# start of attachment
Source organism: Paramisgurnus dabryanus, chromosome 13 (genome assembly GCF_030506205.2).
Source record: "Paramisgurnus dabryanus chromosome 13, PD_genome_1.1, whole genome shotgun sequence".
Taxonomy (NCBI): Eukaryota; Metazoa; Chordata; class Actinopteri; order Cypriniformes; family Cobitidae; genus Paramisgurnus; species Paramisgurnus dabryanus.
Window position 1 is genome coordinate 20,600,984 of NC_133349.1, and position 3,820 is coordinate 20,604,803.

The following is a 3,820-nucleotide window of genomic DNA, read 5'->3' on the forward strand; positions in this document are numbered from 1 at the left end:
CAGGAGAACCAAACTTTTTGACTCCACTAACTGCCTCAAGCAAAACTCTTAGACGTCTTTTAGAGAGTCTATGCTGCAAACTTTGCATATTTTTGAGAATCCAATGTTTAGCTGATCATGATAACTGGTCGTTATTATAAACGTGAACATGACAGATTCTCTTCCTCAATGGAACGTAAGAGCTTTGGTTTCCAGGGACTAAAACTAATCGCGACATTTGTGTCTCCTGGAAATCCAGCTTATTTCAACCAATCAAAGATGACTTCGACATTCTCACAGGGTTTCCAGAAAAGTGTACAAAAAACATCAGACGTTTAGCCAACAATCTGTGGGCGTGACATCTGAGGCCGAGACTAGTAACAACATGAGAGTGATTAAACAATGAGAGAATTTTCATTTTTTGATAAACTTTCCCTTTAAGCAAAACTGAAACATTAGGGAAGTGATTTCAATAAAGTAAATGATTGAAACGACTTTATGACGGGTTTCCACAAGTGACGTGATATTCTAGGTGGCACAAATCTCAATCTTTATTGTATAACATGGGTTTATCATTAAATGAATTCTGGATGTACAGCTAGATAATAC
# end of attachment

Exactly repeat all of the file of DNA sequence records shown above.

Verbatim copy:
Source organism: Paramisgurnus dabryanus, chromosome 13 (genome assembly GCF_030506205.2).
Source record: "Paramisgurnus dabryanus chromosome 13, PD_genome_1.1, whole genome shotgun sequence".
Taxonomy (NCBI): Eukaryota; Metazoa; Chordata; class Actinopteri; order Cypriniformes; family Cobitidae; genus Paramisgurnus; species Paramisgurnus dabryanus.
Window position 1 is genome coordinate 20,600,984 of NC_133349.1, and position 3,820 is coordinate 20,604,803.

The following is a 3,820-nucleotide window of genomic DNA, read 5'->3' on the forward strand; positions in this document are numbered from 1 at the left end:
CAGGAGAACCAAACTTTTTGACTCCACTAACTGCCTCAAGCAAAACTCTTAGACGTCTTTTAGAGAGTCTATGCTGCAAACTTTGCATATTTTTGAGAATCCAATGTTTAGCTGATCATGATAACTGGTCGTTATTATAAACGTGAACATGACAGATTCTCTTCCTCAATGGAACGTAAGAGCTTTGGTTTCCAGGGACTAAAACTAATCGCGACATTTGTGTCTCCTGGAAATCCAGCTTATTTCAACCAATCAAAGATGACTTCGACATTCTCACAGGGTTTCCAGAAAAGTGTACAAAAAACATCAGACGTTTAGCCAACAATCTGTGGGCGTGACATCTGAGGCCGAGACTAGTAACAACATGAGAGTGATTAAACAATGAGAGAATTTTCATTTTTTGATAAACTTTCCCTTTAAGCAAAACTGAAACATTAGGGAAGTGATTTCAATAAAGTAAATGATTGAAACGACTTTATGACGGGTTTCCACAAGTGACGTGATATTCTAGGTGGCACAAATCTCAATCTTTATTGTATAACATGGGTTTATCATTAAATGAATTCTGGATGTACAGCTAGATAATAC